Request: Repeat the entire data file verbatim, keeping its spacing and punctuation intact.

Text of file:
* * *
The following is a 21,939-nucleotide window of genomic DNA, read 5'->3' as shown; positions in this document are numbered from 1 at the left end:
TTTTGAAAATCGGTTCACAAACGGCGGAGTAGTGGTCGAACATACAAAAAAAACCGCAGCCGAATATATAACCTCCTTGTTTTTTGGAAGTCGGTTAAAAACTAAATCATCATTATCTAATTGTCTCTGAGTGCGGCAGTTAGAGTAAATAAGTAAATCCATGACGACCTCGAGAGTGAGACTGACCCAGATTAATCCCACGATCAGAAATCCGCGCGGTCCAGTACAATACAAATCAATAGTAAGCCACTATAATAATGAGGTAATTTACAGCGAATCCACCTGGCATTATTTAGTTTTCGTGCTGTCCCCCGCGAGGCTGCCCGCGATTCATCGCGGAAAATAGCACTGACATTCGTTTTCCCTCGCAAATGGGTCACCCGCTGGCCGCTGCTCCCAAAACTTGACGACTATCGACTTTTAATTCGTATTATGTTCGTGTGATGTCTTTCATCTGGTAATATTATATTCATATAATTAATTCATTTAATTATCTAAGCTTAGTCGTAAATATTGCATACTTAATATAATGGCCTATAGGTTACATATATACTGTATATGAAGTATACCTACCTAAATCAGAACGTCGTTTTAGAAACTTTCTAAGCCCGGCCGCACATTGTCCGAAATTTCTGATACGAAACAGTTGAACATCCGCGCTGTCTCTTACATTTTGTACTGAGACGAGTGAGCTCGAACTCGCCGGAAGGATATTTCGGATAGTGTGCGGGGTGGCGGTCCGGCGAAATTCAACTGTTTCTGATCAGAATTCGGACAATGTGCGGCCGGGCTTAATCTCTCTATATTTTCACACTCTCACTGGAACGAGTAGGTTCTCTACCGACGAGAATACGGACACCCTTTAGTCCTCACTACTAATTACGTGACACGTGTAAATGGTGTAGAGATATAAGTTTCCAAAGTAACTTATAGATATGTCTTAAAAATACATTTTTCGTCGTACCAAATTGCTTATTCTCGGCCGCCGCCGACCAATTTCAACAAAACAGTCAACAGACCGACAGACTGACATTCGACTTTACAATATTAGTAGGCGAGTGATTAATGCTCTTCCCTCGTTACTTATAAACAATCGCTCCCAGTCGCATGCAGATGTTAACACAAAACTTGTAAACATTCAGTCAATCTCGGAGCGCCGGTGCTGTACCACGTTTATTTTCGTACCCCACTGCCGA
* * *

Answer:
The following is a 21,939-nucleotide window of genomic DNA, read 5'->3' as shown; positions in this document are numbered from 1 at the left end:
TTTTGAAAATCGGTTCACAAACGGCGGAGTAGTGGTCGAACATACAAAAAAAACCGCAGCCGAATATATAACCTCCTTGTTTTTTGGAAGTCGGTTAAAAACTAAATCATCATTATCTAATTGTCTCTGAGTGCGGCAGTTAGAGTAAATAAGTAAATCCATGACGACCTCGAGAGTGAGACTGACCCAGATTAATCCCACGATCAGAAATCCGCGCGGTCCAGTACAATACAAATCAATAGTAAGCCACTATAATAATGAGGTAATTTACAGCGAATCCACCTGGCATTATTTAGTTTTCGTGCTGTCCCCCGCGAGGCTGCCCGCGATTCATCGCGGAAAATAGCACTGACATTCGTTTTCCCTCGCAAATGGGTCACCCGCTGGCCGCTGCTCCCAAAACTTGACGACTATCGACTTTTAATTCGTATTATGTTCGTGTGATGTCTTTCATCTGGTAATATTATATTCATATAATTAATTCATTTAATTATCTAAGCTTAGTCGTAAATATTGCATACTTAATATAATGGCCTATAGGTTACATATATACTGTATATGAAGTATACCTACCTAAATCAGAACGTCGTTTTAGAAACTTTCTAAGCCCGGCCGCACATTGTCCGAAATTTCTGATACGAAACAGTTGAACATCCGCGCTGTCTCTTACATTTTGTACTGAGACGAGTGAGCTCGAACTCGCCGGAAGGATATTTCGGATAGTGTGCGGGGTGGCGGTCCGGCGAAATTCAACTGTTTCTGATCAGAATTCGGACAATGTGCGGCCGGGCTTAATCTCTCTATATTTTCACACTCTCACTGGAACGAGTAGGTTCTCTACCGACGAGAATACGGACACCCTTTAGTCCTCACTACTAATTACGTGACACGTGTAAATGGTGTAGAGATATAAGTTTCCAAAGTAACTTATAGATATGTCTTAAAAATACATTTTTCGTCGTACCAAATTGCTTATTCTCGGCCGCCGCCGACCAATTTCAACAAAACAGTCAACAGACCGACAGACTGACATTCGACTTTACAATATTAGTAGGCGAGTGATTAATGCTCTTCCCTCGTTACTTATAAACAATCGCTCCCAGTCGCATGCAGATGTTAACACAAAACTTGTAAACATTCAGTCAATCTCGGAGCGCCGGTGCTGTACCACGTTTATTTTCGTACCCCACTGCCGA